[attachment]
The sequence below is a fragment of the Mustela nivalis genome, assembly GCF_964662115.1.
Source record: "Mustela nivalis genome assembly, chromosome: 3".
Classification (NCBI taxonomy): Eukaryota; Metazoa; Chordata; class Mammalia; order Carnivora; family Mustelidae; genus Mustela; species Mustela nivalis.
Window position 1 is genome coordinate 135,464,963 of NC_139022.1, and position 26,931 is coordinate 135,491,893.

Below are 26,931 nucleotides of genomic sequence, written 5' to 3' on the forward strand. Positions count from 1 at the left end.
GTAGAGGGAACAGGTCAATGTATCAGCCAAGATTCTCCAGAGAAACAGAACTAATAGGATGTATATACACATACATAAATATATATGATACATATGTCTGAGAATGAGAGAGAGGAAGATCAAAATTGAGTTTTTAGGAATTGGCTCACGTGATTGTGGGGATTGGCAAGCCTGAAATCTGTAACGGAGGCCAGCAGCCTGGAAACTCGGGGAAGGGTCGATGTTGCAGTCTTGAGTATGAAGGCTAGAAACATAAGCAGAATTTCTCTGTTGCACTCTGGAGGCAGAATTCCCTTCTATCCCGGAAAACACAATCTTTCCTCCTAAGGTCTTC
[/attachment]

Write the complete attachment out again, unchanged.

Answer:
The sequence below is a fragment of the Mustela nivalis genome, assembly GCF_964662115.1.
Source record: "Mustela nivalis genome assembly, chromosome: 3".
Classification (NCBI taxonomy): Eukaryota; Metazoa; Chordata; class Mammalia; order Carnivora; family Mustelidae; genus Mustela; species Mustela nivalis.
Window position 1 is genome coordinate 135,464,963 of NC_139022.1, and position 26,931 is coordinate 135,491,893.

Below are 26,931 nucleotides of genomic sequence, written 5' to 3' on the forward strand. Positions count from 1 at the left end.
GTAGAGGGAACAGGTCAATGTATCAGCCAAGATTCTCCAGAGAAACAGAACTAATAGGATGTATATACACATACATAAATATATATGATACATATGTCTGAGAATGAGAGAGAGGAAGATCAAAATTGAGTTTTTAGGAATTGGCTCACGTGATTGTGGGGATTGGCAAGCCTGAAATCTGTAACGGAGGCCAGCAGCCTGGAAACTCGGGGAAGGGTCGATGTTGCAGTCTTGAGTATGAAGGCTAGAAACATAAGCAGAATTTCTCTGTTGCACTCTGGAGGCAGAATTCCCTTCTATCCCGGAAAACACAATCTTTCCTCCTAAGGTCTTC